I’m at my limit. What am I supposed to try harder at?
Karan herself had come close to screaming so. How ruthless, how shallow, how crude they were―such superficial words of encouragement or reproach. I know. But I have to say them.
“Renka, you have Lili and the baby in your womb. You’re a mother―you have to be strong. You could cry any other time. But now isn’t the time to let your feelings go, is it? You have to pull yourself together.”
Renka blinked, and swallowed her breath. Then, she straightened her back.
“As long as you understand. Be careful next time.”
Lili’s gaze darted between her mother and Karan.
“Ma’am, you’re Mommy’s senpai?”
Renka gently drew her daughter’s shoulder close. “Yes, she is. My senpai in life. I’d want her to teach me a lot more things in the future.”
“Ma’am, you must be really old.”
Karan and Renka looked at each other, and burst out laughing almost simultaneously.
“How mean of you, Lili,” Karan exclaimed. “That’s not true. Your mommy and I are only―oh, we’re eight years apart. I guess I am pretty old.”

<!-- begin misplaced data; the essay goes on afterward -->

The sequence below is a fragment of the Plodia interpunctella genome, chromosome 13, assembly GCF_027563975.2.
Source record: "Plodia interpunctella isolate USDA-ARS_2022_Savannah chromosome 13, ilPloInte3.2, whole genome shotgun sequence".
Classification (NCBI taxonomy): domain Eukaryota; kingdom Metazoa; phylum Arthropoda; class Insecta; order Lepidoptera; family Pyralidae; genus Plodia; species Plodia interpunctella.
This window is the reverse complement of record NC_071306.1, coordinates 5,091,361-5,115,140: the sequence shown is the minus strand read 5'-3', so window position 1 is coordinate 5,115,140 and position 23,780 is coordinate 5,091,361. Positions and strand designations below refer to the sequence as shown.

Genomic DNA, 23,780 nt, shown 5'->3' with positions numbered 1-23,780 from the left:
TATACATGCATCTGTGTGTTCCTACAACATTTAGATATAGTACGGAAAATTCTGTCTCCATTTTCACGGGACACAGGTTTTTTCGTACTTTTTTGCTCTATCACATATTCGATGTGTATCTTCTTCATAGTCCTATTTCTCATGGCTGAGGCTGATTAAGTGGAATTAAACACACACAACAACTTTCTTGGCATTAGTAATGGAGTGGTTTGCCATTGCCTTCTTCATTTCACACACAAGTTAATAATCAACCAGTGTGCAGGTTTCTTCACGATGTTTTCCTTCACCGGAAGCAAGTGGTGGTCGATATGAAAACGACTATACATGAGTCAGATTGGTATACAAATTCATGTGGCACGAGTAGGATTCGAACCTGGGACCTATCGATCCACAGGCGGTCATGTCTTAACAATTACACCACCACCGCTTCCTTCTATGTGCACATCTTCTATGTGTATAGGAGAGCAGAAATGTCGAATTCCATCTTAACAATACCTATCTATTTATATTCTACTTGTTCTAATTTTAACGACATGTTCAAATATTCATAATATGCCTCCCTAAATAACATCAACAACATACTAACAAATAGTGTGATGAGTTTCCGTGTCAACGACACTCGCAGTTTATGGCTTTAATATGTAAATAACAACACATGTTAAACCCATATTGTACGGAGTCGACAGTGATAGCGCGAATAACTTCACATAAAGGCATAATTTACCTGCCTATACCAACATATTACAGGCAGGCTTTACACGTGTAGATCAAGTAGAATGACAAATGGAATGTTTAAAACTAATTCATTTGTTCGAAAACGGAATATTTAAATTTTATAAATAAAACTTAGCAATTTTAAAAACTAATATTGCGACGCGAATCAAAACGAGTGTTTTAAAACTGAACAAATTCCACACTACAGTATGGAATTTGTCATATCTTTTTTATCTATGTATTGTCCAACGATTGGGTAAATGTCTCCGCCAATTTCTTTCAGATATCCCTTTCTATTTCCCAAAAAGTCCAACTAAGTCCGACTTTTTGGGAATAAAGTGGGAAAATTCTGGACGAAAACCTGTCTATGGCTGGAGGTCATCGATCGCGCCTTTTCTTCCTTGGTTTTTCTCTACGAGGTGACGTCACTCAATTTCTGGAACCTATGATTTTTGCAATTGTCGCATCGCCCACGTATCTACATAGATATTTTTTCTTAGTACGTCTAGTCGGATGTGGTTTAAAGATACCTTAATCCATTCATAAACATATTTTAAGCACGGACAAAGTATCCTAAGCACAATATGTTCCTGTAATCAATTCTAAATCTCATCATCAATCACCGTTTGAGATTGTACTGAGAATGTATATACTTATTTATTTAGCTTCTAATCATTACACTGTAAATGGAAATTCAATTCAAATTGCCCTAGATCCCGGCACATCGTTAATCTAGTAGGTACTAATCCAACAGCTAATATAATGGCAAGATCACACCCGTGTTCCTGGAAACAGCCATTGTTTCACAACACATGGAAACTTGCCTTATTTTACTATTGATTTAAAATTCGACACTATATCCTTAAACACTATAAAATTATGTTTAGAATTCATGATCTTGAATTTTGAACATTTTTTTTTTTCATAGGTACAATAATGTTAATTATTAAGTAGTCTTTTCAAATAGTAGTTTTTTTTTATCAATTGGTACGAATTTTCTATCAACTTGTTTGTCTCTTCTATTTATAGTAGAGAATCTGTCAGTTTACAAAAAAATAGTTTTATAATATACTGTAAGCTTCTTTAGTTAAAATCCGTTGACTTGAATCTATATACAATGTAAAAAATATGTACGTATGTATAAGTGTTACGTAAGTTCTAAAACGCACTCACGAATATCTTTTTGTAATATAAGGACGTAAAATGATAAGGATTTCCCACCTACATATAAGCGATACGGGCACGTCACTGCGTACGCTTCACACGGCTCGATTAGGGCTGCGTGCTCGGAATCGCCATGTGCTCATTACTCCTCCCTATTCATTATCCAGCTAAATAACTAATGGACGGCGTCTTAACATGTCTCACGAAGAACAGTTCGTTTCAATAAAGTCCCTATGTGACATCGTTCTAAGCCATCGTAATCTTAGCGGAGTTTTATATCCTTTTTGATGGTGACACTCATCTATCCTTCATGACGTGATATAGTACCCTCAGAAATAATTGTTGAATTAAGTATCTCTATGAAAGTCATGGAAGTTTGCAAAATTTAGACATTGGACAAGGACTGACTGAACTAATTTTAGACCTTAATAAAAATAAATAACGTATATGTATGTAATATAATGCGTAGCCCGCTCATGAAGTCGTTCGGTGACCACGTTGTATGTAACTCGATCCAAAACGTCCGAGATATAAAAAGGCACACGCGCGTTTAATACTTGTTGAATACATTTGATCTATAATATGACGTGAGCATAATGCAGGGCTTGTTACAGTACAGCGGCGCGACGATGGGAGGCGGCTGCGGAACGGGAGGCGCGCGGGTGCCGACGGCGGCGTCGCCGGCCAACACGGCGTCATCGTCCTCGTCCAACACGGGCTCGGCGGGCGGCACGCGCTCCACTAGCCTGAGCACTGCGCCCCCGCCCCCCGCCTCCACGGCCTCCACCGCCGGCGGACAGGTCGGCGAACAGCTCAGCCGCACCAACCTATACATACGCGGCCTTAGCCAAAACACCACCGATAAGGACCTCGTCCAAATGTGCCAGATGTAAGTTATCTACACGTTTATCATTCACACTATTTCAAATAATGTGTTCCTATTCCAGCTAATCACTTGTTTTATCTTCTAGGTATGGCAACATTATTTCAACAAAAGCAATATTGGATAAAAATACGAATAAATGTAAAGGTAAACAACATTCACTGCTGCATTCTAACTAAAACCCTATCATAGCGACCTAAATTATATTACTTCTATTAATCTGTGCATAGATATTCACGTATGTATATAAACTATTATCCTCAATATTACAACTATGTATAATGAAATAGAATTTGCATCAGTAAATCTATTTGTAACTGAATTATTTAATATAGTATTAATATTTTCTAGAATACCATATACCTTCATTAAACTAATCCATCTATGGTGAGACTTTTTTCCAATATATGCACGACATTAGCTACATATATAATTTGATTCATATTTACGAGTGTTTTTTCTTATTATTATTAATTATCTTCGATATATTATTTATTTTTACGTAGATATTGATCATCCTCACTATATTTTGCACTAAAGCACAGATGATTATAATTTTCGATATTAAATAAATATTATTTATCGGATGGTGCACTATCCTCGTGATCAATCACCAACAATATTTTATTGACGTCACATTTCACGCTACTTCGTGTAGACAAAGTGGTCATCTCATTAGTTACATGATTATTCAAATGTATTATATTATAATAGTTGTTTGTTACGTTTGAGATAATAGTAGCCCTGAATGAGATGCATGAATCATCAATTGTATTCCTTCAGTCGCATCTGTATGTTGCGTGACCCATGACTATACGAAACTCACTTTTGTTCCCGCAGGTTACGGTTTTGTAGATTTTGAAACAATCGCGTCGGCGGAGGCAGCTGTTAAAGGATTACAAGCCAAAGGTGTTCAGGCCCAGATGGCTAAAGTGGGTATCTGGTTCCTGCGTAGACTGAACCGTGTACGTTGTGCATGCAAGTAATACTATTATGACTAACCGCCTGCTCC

“Oh, Karan!” Renka laughed, and softly brushed the tears from her eyes. “No, Karan, I really am thankful. Who knows what would have happened if I was alone. I would probably be bawling from anxiety.”
“You’re not that weak,” Karan said firmly. “You would have gotten your strength back as a mother without me telling you to. And―you know, Renka, this might seem like a temporary fix, but why don’t we wait a little longer for Getsuyaku-san? I feel like it’s too soon to give up hope.”
Perhaps it was really just a temporary fix, something to disguise the truth. But sometimes, you needed that something to ease your conscience, something to mask the grim truth. Like a spoonful of sugar in a cup of tea.
Renka put her cup down, and nodded slowly.
“Yes, yes… you’re right. It’s too soon to give up hope… absolutely right. I’ll wait for him a little longer. Maybe he’ll come home tomorrow.”
“Right.” Karan almost sighed. As long as Renka could not confirm Getsuyaku’s safety, she would have to keep waiting for her husband, and Lili for her father.
It was too soon to lose hope. Yet hope without direction was a painful thing.
Karan felt Renka clasp her hand. Renka’s fingers were warm and soft.
“Karan, I won’t be defeated. Even if by some chance, he doesn’t―Getsuyaku doesn’t come home… the two of us will live―no, the three of us will live together. I’m going to give birth to Getsuyaku’s child. I’ll have his baby, and I’ll raise it proper.”
Strength shone in Renka’s gaze. No hint of her previous tears remained.
“I have people like you who support me, so I’ll be alright. I’ll do what I have to do. I’m a mother, after all.”